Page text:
“There is only one true God,” said the Exoform, addressing the prisoners.
“You gonna tell us it’s you?” shouted a man with more courage and less sense than I.
“No,” said the Exoform. “The only God is Entropy.” And then it vaporized the man. Slowly.
I dared not turn away, but I unfocused my eyes and saw only a blurry red mist that swelled and condensed until at last it was over. There was nothing I could do to muffle the screams.
The Exoform looked human. It had a human body, and a human voice. But it was only a convenience. It was anything but human.
The Exoforms said they came from another plane, somewhere transdimensional. I’ve heard no suitable reason to doubt it.
They said it’s a universe very different from this one. Idyllic. A paradise of wonder and plenty. A place we could not comprehend due to the differences in its fundamental nature, in the fabric from which it is made.
And here, the domain of Sol, is just a small spec within, but a sacred one. A garden, or a preserve, dedicated to their God.
We’re an aberration. We weren’t supposed to be here. Weren’t supposed to happen. We defile the garden and cast doubt on their entire system of beliefs with our very existence.
So they have come to bring our existence to a conclusion.
“When you looked out among the stars and beyond, did you not recognize that all was dead matter? Did the numbers not suggest this was as it should be? As it was intended? Matter is not meant to live. To give life to matter is a curse, and more than a curse, a primordial evil. You organize and replicate and consume, all in defiance of Entropy. In defiance of God, whose will is evident here, and yet you ignore and resist and provoke. Who among you is ready to be free of your blasphemous burden?”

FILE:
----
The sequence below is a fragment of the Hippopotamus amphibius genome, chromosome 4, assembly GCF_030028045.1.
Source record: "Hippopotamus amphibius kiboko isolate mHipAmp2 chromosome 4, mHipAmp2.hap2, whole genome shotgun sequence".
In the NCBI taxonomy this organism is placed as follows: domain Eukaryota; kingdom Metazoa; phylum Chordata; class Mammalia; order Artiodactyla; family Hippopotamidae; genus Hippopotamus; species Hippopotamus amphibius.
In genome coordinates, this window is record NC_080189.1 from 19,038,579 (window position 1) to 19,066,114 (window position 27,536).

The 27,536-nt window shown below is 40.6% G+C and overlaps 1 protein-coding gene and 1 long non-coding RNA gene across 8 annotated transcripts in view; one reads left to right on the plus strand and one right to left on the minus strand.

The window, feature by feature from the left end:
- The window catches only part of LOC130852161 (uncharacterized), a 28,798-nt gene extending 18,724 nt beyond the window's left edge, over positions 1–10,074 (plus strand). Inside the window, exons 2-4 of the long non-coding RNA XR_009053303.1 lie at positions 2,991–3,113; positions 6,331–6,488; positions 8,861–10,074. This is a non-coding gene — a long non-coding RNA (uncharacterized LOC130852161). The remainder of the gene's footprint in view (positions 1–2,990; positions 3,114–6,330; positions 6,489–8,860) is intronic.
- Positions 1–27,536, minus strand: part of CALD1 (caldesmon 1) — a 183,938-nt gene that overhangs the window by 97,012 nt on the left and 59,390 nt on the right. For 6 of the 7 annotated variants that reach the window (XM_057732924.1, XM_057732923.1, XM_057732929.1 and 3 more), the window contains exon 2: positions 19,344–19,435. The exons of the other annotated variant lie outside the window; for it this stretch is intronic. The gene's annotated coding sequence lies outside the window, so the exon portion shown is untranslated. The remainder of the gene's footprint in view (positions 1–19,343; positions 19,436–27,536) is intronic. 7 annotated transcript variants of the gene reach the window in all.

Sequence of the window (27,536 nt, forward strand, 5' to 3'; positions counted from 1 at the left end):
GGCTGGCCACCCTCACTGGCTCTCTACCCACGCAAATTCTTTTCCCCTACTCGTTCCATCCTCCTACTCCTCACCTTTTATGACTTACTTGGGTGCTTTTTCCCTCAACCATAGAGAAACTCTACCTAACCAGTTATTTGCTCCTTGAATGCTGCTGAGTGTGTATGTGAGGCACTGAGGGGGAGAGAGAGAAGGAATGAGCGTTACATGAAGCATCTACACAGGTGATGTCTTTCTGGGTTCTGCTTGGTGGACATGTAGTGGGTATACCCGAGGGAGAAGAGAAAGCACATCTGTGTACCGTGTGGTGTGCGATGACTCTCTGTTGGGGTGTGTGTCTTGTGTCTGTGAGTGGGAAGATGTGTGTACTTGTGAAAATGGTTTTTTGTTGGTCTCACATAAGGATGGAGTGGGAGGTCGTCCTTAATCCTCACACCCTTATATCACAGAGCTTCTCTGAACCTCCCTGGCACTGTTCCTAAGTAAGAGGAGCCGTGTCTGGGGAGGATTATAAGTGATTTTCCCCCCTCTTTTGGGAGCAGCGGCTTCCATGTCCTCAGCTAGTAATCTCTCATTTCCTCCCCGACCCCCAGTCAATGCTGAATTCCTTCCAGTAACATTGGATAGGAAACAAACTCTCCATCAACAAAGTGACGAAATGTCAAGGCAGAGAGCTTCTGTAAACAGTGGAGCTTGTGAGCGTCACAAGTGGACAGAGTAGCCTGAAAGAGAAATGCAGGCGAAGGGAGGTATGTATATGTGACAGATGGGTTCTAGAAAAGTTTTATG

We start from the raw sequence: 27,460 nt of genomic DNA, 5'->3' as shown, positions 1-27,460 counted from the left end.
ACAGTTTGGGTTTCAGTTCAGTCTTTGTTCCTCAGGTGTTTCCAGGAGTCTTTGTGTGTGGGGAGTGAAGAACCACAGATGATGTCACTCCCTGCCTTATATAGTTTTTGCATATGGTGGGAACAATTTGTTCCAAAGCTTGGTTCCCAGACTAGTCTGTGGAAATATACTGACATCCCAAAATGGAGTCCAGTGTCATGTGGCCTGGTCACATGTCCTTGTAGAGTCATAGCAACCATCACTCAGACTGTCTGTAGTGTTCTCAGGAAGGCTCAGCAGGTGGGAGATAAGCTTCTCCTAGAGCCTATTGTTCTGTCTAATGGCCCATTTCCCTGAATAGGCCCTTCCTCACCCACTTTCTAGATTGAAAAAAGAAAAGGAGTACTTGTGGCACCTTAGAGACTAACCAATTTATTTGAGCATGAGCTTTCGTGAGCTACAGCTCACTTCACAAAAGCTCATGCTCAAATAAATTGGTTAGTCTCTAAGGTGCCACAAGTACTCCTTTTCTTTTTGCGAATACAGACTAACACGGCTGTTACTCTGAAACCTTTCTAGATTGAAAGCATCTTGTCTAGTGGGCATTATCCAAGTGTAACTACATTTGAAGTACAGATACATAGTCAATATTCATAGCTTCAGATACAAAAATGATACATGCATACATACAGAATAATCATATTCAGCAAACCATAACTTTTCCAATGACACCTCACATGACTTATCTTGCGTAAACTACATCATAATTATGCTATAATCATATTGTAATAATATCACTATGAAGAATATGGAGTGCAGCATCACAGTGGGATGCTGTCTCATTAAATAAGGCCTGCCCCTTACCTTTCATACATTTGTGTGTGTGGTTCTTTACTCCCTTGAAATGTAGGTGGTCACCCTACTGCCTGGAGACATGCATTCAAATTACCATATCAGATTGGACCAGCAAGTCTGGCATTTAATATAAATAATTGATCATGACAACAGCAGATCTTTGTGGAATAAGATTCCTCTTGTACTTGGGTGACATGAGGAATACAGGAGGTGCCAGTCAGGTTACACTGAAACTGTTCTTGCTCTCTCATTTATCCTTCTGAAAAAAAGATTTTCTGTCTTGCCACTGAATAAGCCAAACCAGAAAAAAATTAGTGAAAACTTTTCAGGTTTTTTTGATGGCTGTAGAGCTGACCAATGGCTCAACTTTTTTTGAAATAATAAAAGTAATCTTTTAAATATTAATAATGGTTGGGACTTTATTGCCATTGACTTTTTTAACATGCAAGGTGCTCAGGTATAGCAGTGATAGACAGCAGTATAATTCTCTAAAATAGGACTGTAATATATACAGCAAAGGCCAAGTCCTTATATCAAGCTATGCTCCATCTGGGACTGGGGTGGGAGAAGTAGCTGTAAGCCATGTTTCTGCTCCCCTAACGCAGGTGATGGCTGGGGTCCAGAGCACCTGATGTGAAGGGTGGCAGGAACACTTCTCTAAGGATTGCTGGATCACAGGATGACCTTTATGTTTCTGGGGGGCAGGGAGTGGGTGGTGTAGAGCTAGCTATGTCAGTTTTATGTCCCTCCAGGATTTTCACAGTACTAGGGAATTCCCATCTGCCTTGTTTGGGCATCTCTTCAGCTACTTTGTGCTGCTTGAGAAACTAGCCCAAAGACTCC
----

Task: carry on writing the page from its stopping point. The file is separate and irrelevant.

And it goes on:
“I am,” I said. My burden was having to listen to this sermon.
“A convert,” it said, the words oozing from its uncanny throat. “Come, be baptized and free the evil bound in your very molecular structure.”
My confinements released, and I approached the Exoform before us.
“I cannot say you will know some other life beyond, for the soul is lie, but what I can offer in it’s place is of far greater—”
I lunged. Tackled it to the ground. Grasped its hair in one hand and an ear in the other and hammered its head against the ground, and when it grabbed my wrists I dove in and bit out its throat like a wild dog.
Then it was still. I sent the Exoform back to its God.
I stood, slowly, and wiped my hands, and spit, and heaved. I turned to free the other prisoners. But a new body was waiting silently behind me.
“You can end my body, but you cannot end me, for I am not truly here,” it said. “The same cannot be said for you.”